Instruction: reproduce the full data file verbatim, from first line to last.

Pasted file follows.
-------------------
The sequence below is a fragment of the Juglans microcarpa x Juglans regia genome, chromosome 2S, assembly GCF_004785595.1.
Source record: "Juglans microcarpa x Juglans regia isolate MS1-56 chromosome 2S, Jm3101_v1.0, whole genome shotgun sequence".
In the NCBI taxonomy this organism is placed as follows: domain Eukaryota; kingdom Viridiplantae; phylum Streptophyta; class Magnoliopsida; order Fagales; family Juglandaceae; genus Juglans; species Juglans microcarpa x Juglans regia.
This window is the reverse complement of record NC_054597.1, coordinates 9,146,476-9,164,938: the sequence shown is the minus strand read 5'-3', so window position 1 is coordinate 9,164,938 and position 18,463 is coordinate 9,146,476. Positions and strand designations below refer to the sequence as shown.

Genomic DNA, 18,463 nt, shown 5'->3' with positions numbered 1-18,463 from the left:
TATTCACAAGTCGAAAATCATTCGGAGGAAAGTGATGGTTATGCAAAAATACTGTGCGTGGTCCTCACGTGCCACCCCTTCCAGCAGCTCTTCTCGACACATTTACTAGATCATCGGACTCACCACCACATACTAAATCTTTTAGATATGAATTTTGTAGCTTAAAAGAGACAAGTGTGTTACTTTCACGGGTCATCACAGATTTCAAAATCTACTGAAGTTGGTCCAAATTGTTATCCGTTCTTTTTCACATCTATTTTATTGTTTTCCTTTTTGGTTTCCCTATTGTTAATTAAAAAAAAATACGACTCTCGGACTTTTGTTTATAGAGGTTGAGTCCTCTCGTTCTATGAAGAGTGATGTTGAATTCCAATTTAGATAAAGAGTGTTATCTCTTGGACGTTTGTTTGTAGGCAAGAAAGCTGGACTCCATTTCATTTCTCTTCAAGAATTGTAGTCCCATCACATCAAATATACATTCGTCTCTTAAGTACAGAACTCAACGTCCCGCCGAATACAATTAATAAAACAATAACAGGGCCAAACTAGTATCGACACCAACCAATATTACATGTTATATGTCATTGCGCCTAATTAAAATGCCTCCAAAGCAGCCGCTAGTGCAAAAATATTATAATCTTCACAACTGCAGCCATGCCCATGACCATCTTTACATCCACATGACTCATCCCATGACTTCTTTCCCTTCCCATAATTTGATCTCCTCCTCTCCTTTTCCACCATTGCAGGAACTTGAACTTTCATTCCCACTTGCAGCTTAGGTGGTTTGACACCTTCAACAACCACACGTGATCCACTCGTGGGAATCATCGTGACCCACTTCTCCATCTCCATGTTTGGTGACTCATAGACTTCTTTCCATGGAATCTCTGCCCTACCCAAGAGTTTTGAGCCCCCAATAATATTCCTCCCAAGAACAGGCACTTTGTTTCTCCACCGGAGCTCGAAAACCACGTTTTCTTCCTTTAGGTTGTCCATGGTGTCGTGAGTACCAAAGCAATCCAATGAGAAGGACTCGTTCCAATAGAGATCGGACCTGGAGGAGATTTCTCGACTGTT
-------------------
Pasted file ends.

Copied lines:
The sequence below is a fragment of the Juglans microcarpa x Juglans regia genome, chromosome 2S, assembly GCF_004785595.1.
Source record: "Juglans microcarpa x Juglans regia isolate MS1-56 chromosome 2S, Jm3101_v1.0, whole genome shotgun sequence".
In the NCBI taxonomy this organism is placed as follows: domain Eukaryota; kingdom Viridiplantae; phylum Streptophyta; class Magnoliopsida; order Fagales; family Juglandaceae; genus Juglans; species Juglans microcarpa x Juglans regia.
This window is the reverse complement of record NC_054597.1, coordinates 9,146,476-9,164,938: the sequence shown is the minus strand read 5'-3', so window position 1 is coordinate 9,164,938 and position 18,463 is coordinate 9,146,476. Positions and strand designations below refer to the sequence as shown.

Genomic DNA, 18,463 nt, shown 5'->3' with positions numbered 1-18,463 from the left:
TATTCACAAGTCGAAAATCATTCGGAGGAAAGTGATGGTTATGCAAAAATACTGTGCGTGGTCCTCACGTGCCACCCCTTCCAGCAGCTCTTCTCGACACATTTACTAGATCATCGGACTCACCACCACATACTAAATCTTTTAGATATGAATTTTGTAGCTTAAAAGAGACAAGTGTGTTACTTTCACGGGTCATCACAGATTTCAAAATCTACTGAAGTTGGTCCAAATTGTTATCCGTTCTTTTTCACATCTATTTTATTGTTTTCCTTTTTGGTTTCCCTATTGTTAATTAAAAAAAAATACGACTCTCGGACTTTTGTTTATAGAGGTTGAGTCCTCTCGTTCTATGAAGAGTGATGTTGAATTCCAATTTAGATAAAGAGTGTTATCTCTTGGACGTTTGTTTGTAGGCAAGAAAGCTGGACTCCATTTCATTTCTCTTCAAGAATTGTAGTCCCATCACATCAAATATACATTCGTCTCTTAAGTACAGAACTCAACGTCCCGCCGAATACAATTAATAAAACAATAACAGGGCCAAACTAGTATCGACACCAACCAATATTACATGTTATATGTCATTGCGCCTAATTAAAATGCCTCCAAAGCAGCCGCTAGTGCAAAAATATTATAATCTTCACAACTGCAGCCATGCCCATGACCATCTTTACATCCACATGACTCATCCCATGACTTCTTTCCCTTCCCATAATTTGATCTCCTCCTCTCCTTTTCCACCATTGCAGGAACTTGAACTTTCATTCCCACTTGCAGCTTAGGTGGTTTGACACCTTCAACAACCACACGTGATCCACTCGTGGGAATCATCGTGACCCACTTCTCCATCTCCATGTTTGGTGACTCATAGACTTCTTTCCATGGAATCTCTGCCCTACCCAAGAGTTTTGAGCCCCCAATAATATTCCTCCCAAGAACAGGCACTTTGTTTCTCCACCGGAGCTCGAAAACCACGTTTTCTTCCTTTAGGTTGTCCATGGTGTCGTGAGTACCAAAGCAATCCAATGAGAAGGACTCGTTCCAATAGAGATCGGACCTGGAGGAGATTTCTCGACTGTT